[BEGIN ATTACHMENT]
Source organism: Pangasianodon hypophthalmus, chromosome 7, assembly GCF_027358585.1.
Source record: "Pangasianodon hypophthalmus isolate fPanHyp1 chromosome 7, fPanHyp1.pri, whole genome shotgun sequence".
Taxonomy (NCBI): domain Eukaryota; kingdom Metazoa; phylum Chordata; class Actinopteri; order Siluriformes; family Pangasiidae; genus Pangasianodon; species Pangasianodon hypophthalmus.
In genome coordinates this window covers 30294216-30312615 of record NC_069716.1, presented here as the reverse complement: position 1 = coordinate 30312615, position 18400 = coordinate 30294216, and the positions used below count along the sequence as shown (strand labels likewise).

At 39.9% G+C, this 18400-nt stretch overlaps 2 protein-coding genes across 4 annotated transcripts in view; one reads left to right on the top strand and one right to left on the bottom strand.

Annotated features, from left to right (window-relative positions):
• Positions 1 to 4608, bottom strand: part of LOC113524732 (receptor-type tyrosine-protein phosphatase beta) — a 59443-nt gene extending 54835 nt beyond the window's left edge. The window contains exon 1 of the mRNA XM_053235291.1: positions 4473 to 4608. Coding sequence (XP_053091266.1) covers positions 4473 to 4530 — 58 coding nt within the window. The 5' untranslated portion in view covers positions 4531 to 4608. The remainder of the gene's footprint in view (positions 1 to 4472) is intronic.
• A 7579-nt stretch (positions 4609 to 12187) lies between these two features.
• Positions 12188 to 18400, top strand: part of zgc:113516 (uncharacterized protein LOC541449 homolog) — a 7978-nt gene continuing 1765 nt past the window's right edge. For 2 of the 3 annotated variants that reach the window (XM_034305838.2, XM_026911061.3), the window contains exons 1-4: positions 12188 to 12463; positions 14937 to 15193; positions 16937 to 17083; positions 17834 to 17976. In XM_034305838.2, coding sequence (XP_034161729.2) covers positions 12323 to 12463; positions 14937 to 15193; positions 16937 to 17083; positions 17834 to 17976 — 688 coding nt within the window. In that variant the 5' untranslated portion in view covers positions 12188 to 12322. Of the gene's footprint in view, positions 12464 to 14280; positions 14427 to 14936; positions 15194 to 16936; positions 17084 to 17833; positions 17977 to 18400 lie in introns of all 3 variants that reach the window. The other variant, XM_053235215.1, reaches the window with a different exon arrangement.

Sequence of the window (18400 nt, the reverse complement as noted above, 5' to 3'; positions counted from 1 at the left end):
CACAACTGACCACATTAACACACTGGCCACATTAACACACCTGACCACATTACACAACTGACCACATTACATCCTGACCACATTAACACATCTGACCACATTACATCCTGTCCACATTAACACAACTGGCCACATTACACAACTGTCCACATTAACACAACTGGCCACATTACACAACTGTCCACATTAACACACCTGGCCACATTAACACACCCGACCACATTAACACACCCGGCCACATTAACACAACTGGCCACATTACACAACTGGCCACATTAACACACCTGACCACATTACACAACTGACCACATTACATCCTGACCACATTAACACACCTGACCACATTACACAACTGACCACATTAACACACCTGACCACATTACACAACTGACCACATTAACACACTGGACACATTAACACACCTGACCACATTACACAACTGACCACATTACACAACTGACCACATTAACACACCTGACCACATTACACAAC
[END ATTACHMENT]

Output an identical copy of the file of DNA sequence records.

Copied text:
Source organism: Pangasianodon hypophthalmus, chromosome 7, assembly GCF_027358585.1.
Source record: "Pangasianodon hypophthalmus isolate fPanHyp1 chromosome 7, fPanHyp1.pri, whole genome shotgun sequence".
Taxonomy (NCBI): domain Eukaryota; kingdom Metazoa; phylum Chordata; class Actinopteri; order Siluriformes; family Pangasiidae; genus Pangasianodon; species Pangasianodon hypophthalmus.
In genome coordinates this window covers 30294216-30312615 of record NC_069716.1, presented here as the reverse complement: position 1 = coordinate 30312615, position 18400 = coordinate 30294216, and the positions used below count along the sequence as shown (strand labels likewise).

At 39.9% G+C, this 18400-nt stretch overlaps 2 protein-coding genes across 4 annotated transcripts in view; one reads left to right on the top strand and one right to left on the bottom strand.

Annotated features, from left to right (window-relative positions):
• Positions 1 to 4608, bottom strand: part of LOC113524732 (receptor-type tyrosine-protein phosphatase beta) — a 59443-nt gene extending 54835 nt beyond the window's left edge. The window contains exon 1 of the mRNA XM_053235291.1: positions 4473 to 4608. Coding sequence (XP_053091266.1) covers positions 4473 to 4530 — 58 coding nt within the window. The 5' untranslated portion in view covers positions 4531 to 4608. The remainder of the gene's footprint in view (positions 1 to 4472) is intronic.
• A 7579-nt stretch (positions 4609 to 12187) lies between these two features.
• Positions 12188 to 18400, top strand: part of zgc:113516 (uncharacterized protein LOC541449 homolog) — a 7978-nt gene continuing 1765 nt past the window's right edge. For 2 of the 3 annotated variants that reach the window (XM_034305838.2, XM_026911061.3), the window contains exons 1-4: positions 12188 to 12463; positions 14937 to 15193; positions 16937 to 17083; positions 17834 to 17976. In XM_034305838.2, coding sequence (XP_034161729.2) covers positions 12323 to 12463; positions 14937 to 15193; positions 16937 to 17083; positions 17834 to 17976 — 688 coding nt within the window. In that variant the 5' untranslated portion in view covers positions 12188 to 12322. Of the gene's footprint in view, positions 12464 to 14280; positions 14427 to 14936; positions 15194 to 16936; positions 17084 to 17833; positions 17977 to 18400 lie in introns of all 3 variants that reach the window. The other variant, XM_053235215.1, reaches the window with a different exon arrangement.

Sequence of the window (18400 nt, the reverse complement as noted above, 5' to 3'; positions counted from 1 at the left end):
CACAACTGACCACATTAACACACTGGCCACATTAACACACCTGACCACATTACACAACTGACCACATTACATCCTGACCACATTAACACATCTGACCACATTACATCCTGTCCACATTAACACAACTGGCCACATTACACAACTGTCCACATTAACACAACTGGCCACATTACACAACTGTCCACATTAACACACCTGGCCACATTAACACACCCGACCACATTAACACACCCGGCCACATTAACACAACTGGCCACATTACACAACTGGCCACATTAACACACCTGACCACATTACACAACTGACCACATTACATCCTGACCACATTAACACACCTGACCACATTACACAACTGACCACATTAACACACCTGACCACATTACACAACTGACCACATTAACACACTGGACACATTAACACACCTGACCACATTACACAACTGACCACATTACACAACTGACCACATTAACACACCTGACCACATTACACAAC